Lower Bad Cholesterol With Plant Sterols

by Alexander Bohan

People with high levels of LDL cholesterol are at risk of developing heart disease. By making a small change to your diet, you can lower your LDL cholesterol levels and protect yourself from heart disease.

Plant sterols, which occur naturally in many plant-based foods, have been proven to lower cholesterol. The American Dietetic Association recommends eating plant sterols every day as part of a healthy diet to reduce LDL cholesterol and therefore lower the risk of heart disease.

How Do Plant Sterols Work?

Plant sterols block the absorption of LDL cholesterol from the digestive system into the blood. On a molecular level, plant sterols are very similar to cholesterol, which means they are taken up instead of cholesterol at the absorption sites in the gut. As a result, the amount of cholesterol in the blood is much lower in people who regularly eat plant sterols.

Ruth Frechman, a registered dietician speaking on behalf of the American Dietetic Association, has mentioned that eating “three servings a day can reduce cholesterol by 20 points.”

Her words are backed up by various studies, including one in which 72 people with slightly raised cholesterol were each given two grams of plant sterols every day. After eight weeks, the researchers found that LDL cholesterol levels in the blood decreased by an average of 12.4%.

In response to studies demonstrating the positive effect of plant sterols on heart health, the FDA approved a claim that eating two servings, each of at least 0.65 grams, of plant sterols per day as part of a healthy diet can reduce the risk of heart disease.

Which Foods Contain Plant Sterols?

Plant sterols are found naturally in many foods, including those listed below:

Vegetable Oils

• Olive oil contains 176 mg of plant sterols per 100 g.

• Soybean oil contains 221 mg of plant sterols per 100g.

• Flax seed oil contains 338 mg of plant sterols per 100 g.

• Rice oil contains 1055 mg of plant sterols per 100g.

These sterol-containing oils are a heart-healthy alternative to butter, lard and other oils used in cooking.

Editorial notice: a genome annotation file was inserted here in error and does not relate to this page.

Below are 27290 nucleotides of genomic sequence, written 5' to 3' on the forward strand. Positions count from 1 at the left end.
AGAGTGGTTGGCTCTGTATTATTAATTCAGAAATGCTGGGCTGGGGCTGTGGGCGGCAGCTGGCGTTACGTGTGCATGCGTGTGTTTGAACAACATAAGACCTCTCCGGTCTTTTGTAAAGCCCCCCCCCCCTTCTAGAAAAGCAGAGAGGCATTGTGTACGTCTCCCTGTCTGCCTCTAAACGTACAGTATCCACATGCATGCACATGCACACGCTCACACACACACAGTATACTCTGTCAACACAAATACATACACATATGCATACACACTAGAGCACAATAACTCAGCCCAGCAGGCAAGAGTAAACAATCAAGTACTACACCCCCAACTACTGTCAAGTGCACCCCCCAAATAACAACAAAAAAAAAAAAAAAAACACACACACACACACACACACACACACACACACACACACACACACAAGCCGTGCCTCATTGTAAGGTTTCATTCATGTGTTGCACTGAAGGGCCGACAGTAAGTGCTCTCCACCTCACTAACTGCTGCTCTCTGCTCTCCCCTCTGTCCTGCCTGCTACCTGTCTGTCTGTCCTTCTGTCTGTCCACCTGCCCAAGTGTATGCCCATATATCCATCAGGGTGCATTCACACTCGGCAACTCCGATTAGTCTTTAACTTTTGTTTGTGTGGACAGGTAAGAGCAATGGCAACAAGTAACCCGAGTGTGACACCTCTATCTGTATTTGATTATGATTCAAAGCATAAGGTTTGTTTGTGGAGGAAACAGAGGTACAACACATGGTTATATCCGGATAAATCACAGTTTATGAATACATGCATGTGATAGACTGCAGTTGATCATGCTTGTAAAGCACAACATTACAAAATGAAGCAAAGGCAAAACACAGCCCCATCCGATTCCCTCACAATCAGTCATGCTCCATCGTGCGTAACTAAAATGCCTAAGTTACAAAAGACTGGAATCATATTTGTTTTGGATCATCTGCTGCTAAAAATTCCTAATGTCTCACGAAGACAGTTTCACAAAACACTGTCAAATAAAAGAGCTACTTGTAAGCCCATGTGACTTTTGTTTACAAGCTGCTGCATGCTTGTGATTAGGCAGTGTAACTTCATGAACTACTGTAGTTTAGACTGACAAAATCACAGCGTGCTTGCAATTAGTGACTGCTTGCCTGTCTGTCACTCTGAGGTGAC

Nuts

Cashew nuts, almonds, pistachios and walnuts all contain more than 100 mg of plant sterols per 100 g. Nuts are a great source of plant sterols, as well as healthy dietary fiber, but they are also high in fat, so should be eaten in moderation.

Legumes

Peas and beans are low-calorie sources of plant sterols. A 100-gram serving of peas contains 135 mg of sterols, while kidney beans and butter beans both contain more than 120 mg per 100 g. Peas and beans also contain vitamins and minerals essential to human health, as well as being excellent vegetarian sources of protein.

Replacing some of the meat in your diet with vegetarian meals based on beans and other legumes is good for your heart: red meat is high in cholesterol and saturated fat, whereas beans actively lower cholesterol and keep your heart healthy.

Foods Supplemented With Plant Sterols

It can be difficult to get the recommended 1.3 grams of plant sterols every day from natural sources. Fortunately, there are many foods available that are supplemented with plant sterols. One of the most convenient supplemented foods to work into your diet is sterol-fortified spread, which can be used as an alternative to butter or margarine.

You can also buy fortified yogurts, fruit juices, granola bars and bread. Including these products in your diet in place of your usual snacks can help to lower your cholesterol, if you eat them as part of a healthy diet.

Why Eat Plant Sterols?

Consuming plant sterols is an effective and safe way to take charge of your health. Most people experience no side effects from eating small amounts of plant sterols, and their cholesterol-lowering power is well-documented. Make use of these natural compounds to keep your cholesterol levels in check and keep your heart healthy.

 (This guest post is contributed by Alexander Bohan on behalf of NaturesBest.co.uk – visit the website to find out more about plant sterols. Alexander is a fitness and wellbeing instructor. He is also a freelance writer who enjoys writing on optimum health and fitness.)

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